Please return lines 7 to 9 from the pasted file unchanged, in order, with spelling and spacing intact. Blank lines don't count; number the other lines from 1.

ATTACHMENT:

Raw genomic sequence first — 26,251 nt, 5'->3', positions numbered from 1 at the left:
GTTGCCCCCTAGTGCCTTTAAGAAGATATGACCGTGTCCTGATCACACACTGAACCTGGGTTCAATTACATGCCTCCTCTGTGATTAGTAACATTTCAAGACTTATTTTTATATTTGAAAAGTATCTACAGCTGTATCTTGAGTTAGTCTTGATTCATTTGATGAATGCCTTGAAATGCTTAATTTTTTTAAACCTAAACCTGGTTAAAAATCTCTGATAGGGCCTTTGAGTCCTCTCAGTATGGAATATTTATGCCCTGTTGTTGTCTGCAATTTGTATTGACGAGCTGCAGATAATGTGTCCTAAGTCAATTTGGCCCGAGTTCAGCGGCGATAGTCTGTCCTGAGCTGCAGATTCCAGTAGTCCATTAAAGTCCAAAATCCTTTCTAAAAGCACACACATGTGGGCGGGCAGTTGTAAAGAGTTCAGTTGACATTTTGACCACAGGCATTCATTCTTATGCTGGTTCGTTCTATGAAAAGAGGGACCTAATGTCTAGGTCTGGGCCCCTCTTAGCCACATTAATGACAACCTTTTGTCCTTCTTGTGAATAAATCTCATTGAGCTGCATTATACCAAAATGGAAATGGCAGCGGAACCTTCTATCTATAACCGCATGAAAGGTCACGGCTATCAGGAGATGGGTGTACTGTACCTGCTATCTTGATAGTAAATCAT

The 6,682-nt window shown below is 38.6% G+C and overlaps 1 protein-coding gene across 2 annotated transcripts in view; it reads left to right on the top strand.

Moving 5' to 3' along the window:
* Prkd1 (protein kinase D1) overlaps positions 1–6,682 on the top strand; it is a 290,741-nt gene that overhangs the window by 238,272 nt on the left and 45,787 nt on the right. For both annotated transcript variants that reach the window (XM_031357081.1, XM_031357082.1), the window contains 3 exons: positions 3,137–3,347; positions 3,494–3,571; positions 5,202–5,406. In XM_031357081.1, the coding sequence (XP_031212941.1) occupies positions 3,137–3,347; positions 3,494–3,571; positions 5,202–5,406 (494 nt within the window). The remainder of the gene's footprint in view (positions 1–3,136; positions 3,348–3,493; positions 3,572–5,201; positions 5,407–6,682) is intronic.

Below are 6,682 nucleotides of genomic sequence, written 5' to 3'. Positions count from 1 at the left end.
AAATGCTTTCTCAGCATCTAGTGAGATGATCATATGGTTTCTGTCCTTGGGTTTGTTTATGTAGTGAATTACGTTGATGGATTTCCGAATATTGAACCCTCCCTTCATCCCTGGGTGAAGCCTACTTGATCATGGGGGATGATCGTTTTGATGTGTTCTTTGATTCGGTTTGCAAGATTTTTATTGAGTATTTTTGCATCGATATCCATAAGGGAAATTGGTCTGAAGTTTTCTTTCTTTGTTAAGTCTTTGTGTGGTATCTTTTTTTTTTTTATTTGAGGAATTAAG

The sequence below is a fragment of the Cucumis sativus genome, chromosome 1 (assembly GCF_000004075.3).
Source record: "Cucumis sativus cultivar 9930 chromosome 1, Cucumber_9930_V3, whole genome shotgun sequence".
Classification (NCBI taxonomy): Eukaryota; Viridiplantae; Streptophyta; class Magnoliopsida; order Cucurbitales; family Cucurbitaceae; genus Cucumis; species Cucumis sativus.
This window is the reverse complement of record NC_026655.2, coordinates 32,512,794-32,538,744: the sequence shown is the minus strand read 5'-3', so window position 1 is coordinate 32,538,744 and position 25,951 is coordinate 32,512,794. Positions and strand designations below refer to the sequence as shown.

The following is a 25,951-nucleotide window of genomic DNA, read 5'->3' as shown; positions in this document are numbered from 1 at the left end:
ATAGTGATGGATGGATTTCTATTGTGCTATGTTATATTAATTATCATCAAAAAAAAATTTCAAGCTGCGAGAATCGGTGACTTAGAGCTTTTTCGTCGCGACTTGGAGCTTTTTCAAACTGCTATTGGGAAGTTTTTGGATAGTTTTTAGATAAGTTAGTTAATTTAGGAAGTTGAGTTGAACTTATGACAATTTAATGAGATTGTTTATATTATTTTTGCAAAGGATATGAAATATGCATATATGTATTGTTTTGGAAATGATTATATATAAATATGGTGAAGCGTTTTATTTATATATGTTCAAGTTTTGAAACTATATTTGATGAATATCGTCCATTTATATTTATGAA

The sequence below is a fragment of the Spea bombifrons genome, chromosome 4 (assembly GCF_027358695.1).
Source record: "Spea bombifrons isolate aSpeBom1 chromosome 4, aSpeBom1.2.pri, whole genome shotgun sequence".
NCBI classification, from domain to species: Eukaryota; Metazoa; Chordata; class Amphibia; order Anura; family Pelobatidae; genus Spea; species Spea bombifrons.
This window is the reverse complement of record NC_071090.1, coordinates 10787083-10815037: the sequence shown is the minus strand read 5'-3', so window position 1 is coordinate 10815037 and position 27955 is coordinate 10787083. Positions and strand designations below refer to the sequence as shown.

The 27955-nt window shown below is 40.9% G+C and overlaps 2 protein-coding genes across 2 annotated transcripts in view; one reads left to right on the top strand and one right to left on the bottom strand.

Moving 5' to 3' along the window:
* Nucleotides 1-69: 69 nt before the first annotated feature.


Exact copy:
AAATGCTTTCTCAGCATCTAGTGAGATGATCATATGGTTTCTGTCCTTGGGTTTGTTTATGTAGTGAATTACGTTGATGGATTTCCGAATATTGAACCCTCCCTTCATCCCTGGGTGAAGCCTACTTGATCATGGGGGATGATCGTTTTGATGTGTTCTTTGATTCGGTTTGCAAGATTTTTATTGAGTATTTTTGCATCGATATCCATAAGGGAAATTGGTCTGAAGTTTTCTTTCTTTGTTAAGTCTTTGTGTGGTATCTTTTTTTTTTTTATTTGAGGAATTAAG

The sequence below is a fragment of the Cucumis sativus genome, chromosome 1 (assembly GCF_000004075.3).
Source record: "Cucumis sativus cultivar 9930 chromosome 1, Cucumber_9930_V3, whole genome shotgun sequence".